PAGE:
6 important ways to fend off teacher burnout and demoralization

Educators of color reported facing high levels of race-based stress in 2020 while all teachers reported working longer hours
By: | October 12, 2021

Burnout is a temporary state that results when teachers have used up personal and organizational resources while trying to do their jobs.

Demoralization, which occurs when people no longer find their work rewarding and feel they are to blame, occurs when teachers are forced to teach in ways that “violate their understanding of good work.”

Both, of course, are occurring and intensifying during the pandemic and administrators can find strategies to restore that lost job satisfaction in a new EdResearch for Recovery brief from the Annenberg Institute for School Reform at Brown University and Results for America.

“With the onset of the COVID-19 pandemic, teachers across the board experienced a tremendous drop in their self-reported ‘sense of success,’ although the drop-off was smaller in schools with more supportive working conditions,” write researchers Doris A. Santoro, a professor of education at Bowdoin College, and Olga Acosta Price, an associate professor at the George Washington University’s Milken Institute School of Public Health. “During the pandemic, teachers have been charged with a multitude of extra tasks to ensure learning runs smoothly and students’ needs are met.”

The report says administrators should also know that:

  • Teachers who don’t feel supported and are not provided with the necessary resources are more likely to leave the profession, and this turnover can hamper student achievement.
  • Educators experiencing personal and professional stress are less likely not to engage in schoolwide initiatives.
  • In a survey of K-12 teachers in October 2020, teachers reported lack of administrative support as one of the top four causes of burnout.
  • 75% of National Board Certified teachers reported working more hours post-COVID, with 20% reporting working more than 15 extra hours a week compared to pre-COVID.
  • As the primary contact for parents, teachers feel they must explain potentially controversial decisions made at the district and school level and they often receive the brunt of criticism.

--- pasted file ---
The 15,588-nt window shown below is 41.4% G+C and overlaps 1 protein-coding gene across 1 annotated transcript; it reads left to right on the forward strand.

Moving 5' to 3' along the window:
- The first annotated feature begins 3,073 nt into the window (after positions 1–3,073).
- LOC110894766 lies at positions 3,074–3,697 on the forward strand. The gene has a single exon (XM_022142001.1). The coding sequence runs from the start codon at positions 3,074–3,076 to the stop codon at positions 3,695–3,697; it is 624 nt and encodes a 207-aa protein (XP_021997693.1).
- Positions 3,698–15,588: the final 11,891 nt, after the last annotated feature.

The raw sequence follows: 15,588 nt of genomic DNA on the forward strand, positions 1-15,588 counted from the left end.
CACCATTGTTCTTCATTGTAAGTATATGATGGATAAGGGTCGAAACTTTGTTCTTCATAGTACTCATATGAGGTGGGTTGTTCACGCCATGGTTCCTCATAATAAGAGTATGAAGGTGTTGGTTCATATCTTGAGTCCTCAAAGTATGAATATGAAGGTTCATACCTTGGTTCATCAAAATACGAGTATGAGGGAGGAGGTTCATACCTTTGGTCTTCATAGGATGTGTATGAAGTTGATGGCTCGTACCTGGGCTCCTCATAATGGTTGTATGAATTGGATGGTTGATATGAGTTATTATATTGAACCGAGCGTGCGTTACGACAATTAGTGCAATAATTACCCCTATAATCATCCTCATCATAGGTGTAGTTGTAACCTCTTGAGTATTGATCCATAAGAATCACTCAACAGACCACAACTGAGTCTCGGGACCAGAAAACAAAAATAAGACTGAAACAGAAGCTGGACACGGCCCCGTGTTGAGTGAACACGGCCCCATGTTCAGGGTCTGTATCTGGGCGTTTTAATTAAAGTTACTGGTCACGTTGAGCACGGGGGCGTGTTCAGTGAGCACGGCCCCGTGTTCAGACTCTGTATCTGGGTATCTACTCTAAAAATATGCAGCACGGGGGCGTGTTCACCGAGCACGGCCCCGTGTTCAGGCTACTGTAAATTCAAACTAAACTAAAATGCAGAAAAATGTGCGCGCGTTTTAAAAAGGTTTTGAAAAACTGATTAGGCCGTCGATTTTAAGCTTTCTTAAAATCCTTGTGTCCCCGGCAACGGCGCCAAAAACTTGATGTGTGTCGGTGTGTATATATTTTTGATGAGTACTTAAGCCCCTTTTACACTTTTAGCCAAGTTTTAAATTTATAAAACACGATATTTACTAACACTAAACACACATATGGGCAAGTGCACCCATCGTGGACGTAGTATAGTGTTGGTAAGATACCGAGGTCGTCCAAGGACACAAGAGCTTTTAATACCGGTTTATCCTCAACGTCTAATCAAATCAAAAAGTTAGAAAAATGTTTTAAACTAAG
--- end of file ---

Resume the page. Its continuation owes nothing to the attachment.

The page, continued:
• A Teach Plus and FuelEd survey found that teachers want more training to support their and their students’ mental health.
  • A study of elementary schools found that principals play a key role in developing and sustaining trusting relationships.
  • Studies analyzing why educators of color were leaving the profession at higher rates pre-COVID identified unrecognized and uncompensated identity-based labor, disregard for their expertise and assets and school cultures rooted in White supremacy.
  • In surveys conducted during the 2020 school year, educators of color reported facing high levels of race-based stress in school, which decreased their feelings of professional self-efficacy and sense of belonging.

How to boost morale

Here’s the good news. The report also shares several strategies administrators and leaders can follow to prevent burnout and demoralization as educators continue to navigate COVID:

1. Build a culture of mutual trust, respect and open communication. When this exists among teachers and school leaders, they can work together to improve practices and solve problems. To achieve this, administrators should establish consistent structures, policies, procedures, and expectations for teachers. District and school leaders can also celebrate incremental progress in meaningful work to increase staff engagement and happiness.

2. Commit to social and racial justice schoolwide. This requires affirming educators’ identities and can counter the forces that contribute to high rates of turnover among teachers of color. Teachers of color have asked for more guidance in teaching about racial justice and will benefit when they are able to form affinity groups that engage in anti-racist and LGBTQIA+-affirming work. Teachers of color are also more likely to stay in schools that commit to dismantling racism.

3. Protect teachers’ time and prioritize teacher learning. Teachers in schools with stronger collaborative relationships perform better and their instruction improves more quickly, according to a study of 9,000 teachers in Miami-Dade County Public Schools. Minimizing administrative paperwork and clearly communicating expectations for student behavior to both students and parents also relieves pressure on teachers.

4. Involve teachers in the design and implementation of learning opportunitiesTeachers’ morale is higher “when they have the autonomy to exercise their professional judgment, be creative, and make decisions about how best to teach their students.” In one study, teachers at six high-poverty schools said they achieved more when they had a safe environment in which to examine their practices with their instructional teams and had a role in determining the team’s activities.

5. Implement trauma-informed strategies and mindfulness supports. Teachers who participated in ongoing trauma-informed training reported significant decreases in emotional exhaustion and stressors, according to one studyMindfulness training and institutionalizing wellness routines can also help educators cope with stress and increase teaching effectiveness.

6. Collecting data on teachers’ professional concerns. This enables district leaders to accurately identify and eliminate the root causes of teachers’ dissatisfaction. “Patterns of teacher dissatisfaction may expose structural inefficiencies or policy flaws,” the report says.